What I find interesting is each object he creates is also research to further refine FiDU into a process which can be used for large scale applications – like building façades or footbridges that can then be inflated and assembled on site (a significant advantage if needing to get around obstructions, like doorways). In fact, it was these limitations which led to “Blow and Roll” Zieta’s installation at the V&A during the 2010 London Design Festival. Here long strips of pre-fabricated steel were coiled around an axel holding two wheels. Once in place a small compressor inflated the lengths creating graceful curves over the Madjeski Garden.

The First Rolled Steel Profile II – powered by FiDU from Zieta on Vimeo.

One length of the Blow and Roll Installation is inflated & unrolled


Burden

Posted: December 15th, 2010 | Author: richard | Filed under: art | Tags: , | No Comments »

Currently under construction for its new home at the Los Angeles County Museum of Art, Metropolis II is an enormous installation by artist Chris Burden. According to the NYT, the work will feature over 1200 custom made cars, 13 trains & numerous buildings once complete. This is a larger scale version of an existing work, Metropolis I (see image below) which now lives at the 21st Century Museum of Contemporary Art in Kanazawa, Japan. Above is the work-in-progress running, showing the noise and surprising speed the cars reach on their way down the 18 lanes. Can’t wait to see the finished work.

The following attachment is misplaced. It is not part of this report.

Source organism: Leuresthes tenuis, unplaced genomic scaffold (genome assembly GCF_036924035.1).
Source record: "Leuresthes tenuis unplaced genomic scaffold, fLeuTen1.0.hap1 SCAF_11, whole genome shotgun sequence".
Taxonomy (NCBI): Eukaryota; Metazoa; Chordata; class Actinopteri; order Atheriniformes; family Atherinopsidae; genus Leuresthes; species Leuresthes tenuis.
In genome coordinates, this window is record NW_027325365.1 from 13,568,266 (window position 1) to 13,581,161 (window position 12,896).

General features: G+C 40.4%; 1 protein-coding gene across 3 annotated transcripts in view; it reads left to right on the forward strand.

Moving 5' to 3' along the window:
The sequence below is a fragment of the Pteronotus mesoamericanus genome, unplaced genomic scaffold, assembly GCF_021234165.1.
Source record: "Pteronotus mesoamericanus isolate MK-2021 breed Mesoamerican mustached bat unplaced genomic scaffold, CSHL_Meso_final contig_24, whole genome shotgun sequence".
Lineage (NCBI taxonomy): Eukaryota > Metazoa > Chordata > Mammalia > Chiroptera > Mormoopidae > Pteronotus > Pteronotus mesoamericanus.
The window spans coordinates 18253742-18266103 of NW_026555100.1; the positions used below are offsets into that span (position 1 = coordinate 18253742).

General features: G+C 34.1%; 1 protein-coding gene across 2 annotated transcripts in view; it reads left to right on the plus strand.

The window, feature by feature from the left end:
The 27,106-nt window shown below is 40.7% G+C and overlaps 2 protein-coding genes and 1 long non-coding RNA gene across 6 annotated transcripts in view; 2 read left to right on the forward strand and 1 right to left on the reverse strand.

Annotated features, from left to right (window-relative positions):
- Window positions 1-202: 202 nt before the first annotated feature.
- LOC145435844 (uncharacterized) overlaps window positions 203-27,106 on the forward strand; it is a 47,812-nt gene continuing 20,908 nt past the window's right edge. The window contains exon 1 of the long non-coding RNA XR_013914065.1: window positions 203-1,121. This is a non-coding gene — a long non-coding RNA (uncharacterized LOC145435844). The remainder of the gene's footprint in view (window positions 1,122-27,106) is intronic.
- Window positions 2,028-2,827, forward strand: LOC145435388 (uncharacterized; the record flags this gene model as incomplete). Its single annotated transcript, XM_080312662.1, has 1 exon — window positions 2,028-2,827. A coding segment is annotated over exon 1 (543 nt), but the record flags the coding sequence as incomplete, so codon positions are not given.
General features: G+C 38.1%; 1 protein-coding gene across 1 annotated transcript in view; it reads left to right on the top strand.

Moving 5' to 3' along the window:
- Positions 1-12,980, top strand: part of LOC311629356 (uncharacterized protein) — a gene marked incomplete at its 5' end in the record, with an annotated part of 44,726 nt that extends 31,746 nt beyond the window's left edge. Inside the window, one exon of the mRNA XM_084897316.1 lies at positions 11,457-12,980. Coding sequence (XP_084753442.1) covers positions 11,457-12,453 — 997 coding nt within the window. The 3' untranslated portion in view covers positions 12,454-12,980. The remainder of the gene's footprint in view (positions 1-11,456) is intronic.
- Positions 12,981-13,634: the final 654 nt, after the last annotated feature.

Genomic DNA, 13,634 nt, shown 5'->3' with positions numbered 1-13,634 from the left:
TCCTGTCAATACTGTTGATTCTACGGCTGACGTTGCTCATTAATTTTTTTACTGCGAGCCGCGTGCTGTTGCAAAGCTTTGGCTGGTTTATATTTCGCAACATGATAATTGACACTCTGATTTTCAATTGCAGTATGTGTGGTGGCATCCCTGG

“Metropolis I”, below, both under construction & complete

Burden, now into his 60′s, originally began as a performance artist, creating work which usually put himself in personal danger. Shoot (where Burden is Shot by an assistant in the arm) and Trans-Fixed (where Burden, lying face up, was nailed through his hands to a Volkswagen Beetle) are two good examples. Over time focus seems to have shifted into installations, often kinetic sculptures. One of my favorite is “Big Wheel” a giant cast iron wheel driven by a motorbike. Below is a video of the wheel at LA’s MOCA. Once underway, the speed and power of the spinning wheel is terrifying!


Human Powered Appliances

Posted: December 1st, 2010 | Author: richard | Filed under: Uncategorized | No Comments »

Been kicking around the blogs a bit but for good reason.  Christoph Thetard has created R2B2 – a small food processor, coffee grinder and stick mixer all driven by a human powered flywheel. Great to see this innovation in a market saturated with electrical appliances. By pressing a foot lever the user can generate a maximum of 10000rpm at the blade tip – more than adequate for your blending & grinding needs. The lack of electricity also allows for nice accents such as the timber handle on the stick mixer – this would never pass existing regulations if the device used power. His website contains more information & images of development work in addition to a number of other interesting and well thought out projects (personal favorite being Anouk)


Richard Wilkinson’s ‘Something in the air’ process animations

Posted: December 1st, 2010 | Author: Nick Boyce | Filed under: art, illustration | 1 Comment »

Richard Wilkinson has made these awesome animations of the production of his ‘Something in the air’ series.

See more here.